The gaseous constituent of the atmosphere which serves as a diluent or carrier of the above mentioned dehydrating agent may be helium, argon, nitrogen, oxygen or a mixture thereof. Helium is preferred by virtue of the high diffusibility into the porous silica body. The preferable concentration of the sulfur oxyfluoride in the atmospheric gas is usually in the range from 0.01 to 10% by volume or, more preferably, from 0.1 to 1% by volume. The desired effects of dehydration and dechlorination can be obtained only insufficiently when the concentration thereof is too low while an excessively high concentration thereof may cause troubles of silica dissipation and formation of residual bubbles in the finished quartz glass material. The length of time taken for the dehydration and dechlorination treatment is usually in the range from 1 to 3 hours though dependent on various parameters.
The dehydrated quartz glass material obtained according to the inventive method contains an amount of fluorine by the replacement of the hydroxy groups and chlorine atoms in the starting porous silica body so that the quartz glass material has a somewhat decreased refractive index. Therefore, the inventive method is particularly useful when the quartz glass material is used as a quartz glass tube for the cladding layer of optical fibers having a core-and-cladding structure.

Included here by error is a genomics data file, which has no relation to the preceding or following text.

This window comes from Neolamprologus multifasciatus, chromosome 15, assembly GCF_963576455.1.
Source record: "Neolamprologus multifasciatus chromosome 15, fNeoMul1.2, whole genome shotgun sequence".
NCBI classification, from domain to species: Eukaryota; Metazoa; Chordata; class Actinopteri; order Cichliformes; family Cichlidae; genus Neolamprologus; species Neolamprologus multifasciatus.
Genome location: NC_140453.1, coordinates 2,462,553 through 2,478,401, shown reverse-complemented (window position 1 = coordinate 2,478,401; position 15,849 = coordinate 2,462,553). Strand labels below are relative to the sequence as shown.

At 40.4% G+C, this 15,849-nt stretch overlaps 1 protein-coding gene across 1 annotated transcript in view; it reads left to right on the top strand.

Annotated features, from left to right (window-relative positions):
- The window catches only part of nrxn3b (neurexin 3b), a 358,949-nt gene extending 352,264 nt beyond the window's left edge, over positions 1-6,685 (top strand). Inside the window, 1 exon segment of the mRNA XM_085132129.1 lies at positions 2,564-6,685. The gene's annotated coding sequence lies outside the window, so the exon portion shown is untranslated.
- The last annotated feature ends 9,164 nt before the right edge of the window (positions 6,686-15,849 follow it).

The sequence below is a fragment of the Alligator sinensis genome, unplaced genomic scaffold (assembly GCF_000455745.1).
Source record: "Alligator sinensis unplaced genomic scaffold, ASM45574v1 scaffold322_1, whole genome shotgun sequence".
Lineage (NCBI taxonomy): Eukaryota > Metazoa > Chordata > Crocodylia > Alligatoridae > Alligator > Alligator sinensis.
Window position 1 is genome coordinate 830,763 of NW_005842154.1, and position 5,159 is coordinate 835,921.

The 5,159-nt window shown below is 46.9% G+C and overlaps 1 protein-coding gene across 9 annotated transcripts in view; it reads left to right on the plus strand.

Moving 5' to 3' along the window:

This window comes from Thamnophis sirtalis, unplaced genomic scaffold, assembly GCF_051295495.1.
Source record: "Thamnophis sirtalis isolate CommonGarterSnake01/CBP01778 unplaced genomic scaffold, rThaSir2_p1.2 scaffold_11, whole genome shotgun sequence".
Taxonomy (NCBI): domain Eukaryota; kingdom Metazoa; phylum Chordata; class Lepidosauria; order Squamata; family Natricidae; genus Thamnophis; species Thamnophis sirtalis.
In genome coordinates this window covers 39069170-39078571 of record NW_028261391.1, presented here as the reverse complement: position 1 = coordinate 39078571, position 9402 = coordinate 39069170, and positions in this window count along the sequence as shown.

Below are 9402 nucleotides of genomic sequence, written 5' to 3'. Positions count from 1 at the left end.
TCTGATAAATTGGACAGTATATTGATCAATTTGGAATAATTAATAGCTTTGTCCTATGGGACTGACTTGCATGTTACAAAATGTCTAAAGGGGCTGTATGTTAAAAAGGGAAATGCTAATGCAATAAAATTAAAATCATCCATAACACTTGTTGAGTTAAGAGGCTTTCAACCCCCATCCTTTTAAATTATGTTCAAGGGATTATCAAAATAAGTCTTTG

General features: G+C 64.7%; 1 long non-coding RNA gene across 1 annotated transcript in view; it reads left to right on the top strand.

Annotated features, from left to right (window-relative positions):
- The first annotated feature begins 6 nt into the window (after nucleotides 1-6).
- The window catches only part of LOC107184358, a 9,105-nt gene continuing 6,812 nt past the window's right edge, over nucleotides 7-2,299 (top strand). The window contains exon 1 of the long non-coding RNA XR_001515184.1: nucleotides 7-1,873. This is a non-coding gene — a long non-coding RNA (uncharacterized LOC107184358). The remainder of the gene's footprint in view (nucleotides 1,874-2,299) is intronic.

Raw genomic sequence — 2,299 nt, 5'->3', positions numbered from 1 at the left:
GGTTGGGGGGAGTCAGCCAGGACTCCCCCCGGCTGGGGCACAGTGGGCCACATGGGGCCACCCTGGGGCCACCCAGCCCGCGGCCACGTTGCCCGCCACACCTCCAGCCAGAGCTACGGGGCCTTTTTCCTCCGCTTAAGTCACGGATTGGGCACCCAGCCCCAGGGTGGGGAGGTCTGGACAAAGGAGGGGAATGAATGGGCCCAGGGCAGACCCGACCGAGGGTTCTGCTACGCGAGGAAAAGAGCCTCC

In the following, the method of the present invention is described in more detail by way of examples.
Fine silica particles were formed by the flame hydrolysis of gasified silicon tetrachloride at a rate of 430 ml/minute introduced into an oxyhydrogen flame on a quadruply multi-tubular burner of quartz glass to which hydrogen gas and oxygen gas were supplied at rates of 10 liters/minute and 16 liters/ minute, respectively, and the flame carrying the silica particles was blown at an end of a rotating substrate rod so that the deposition of the silica particles was grown in the axial direction of the rod to form a cylindrical porous silica body.
This porous silica body was heated first at 1200° C. for 2 hours in as atmosphere of helium containing 0.5% by volume of thionyl fluoride and then at 1500° C. for 3 hours in an atmosphere of pure helium gas so that the porous silica body was vitrified into a transparent quartz glass body, in which the contents of hydroxy groups and chlorine atoms were as low as 50 p.p.b. and 5 p.p.m., respectively. The quartz glass body was excellent as a base material of optical fibers for light transmission.
A cylindrical porous silica body prepared in the same manner as in Example 1 was put into an electric furnace and heated in an atmosphere of helium gas containing 0.5% by volume of sulfuryl fluoride at a rate of temperature increase of 5° C./minute from 1000° to 1500° C. followed by keeping at 1500° C. for about 2 hours so that the porous silica body was vitrified into a transparent quartz glass body, in which the contents tents of hydroxy groups and chlorine atoms were as low as 30 p.p.b. and 5 p.p.m., respectively.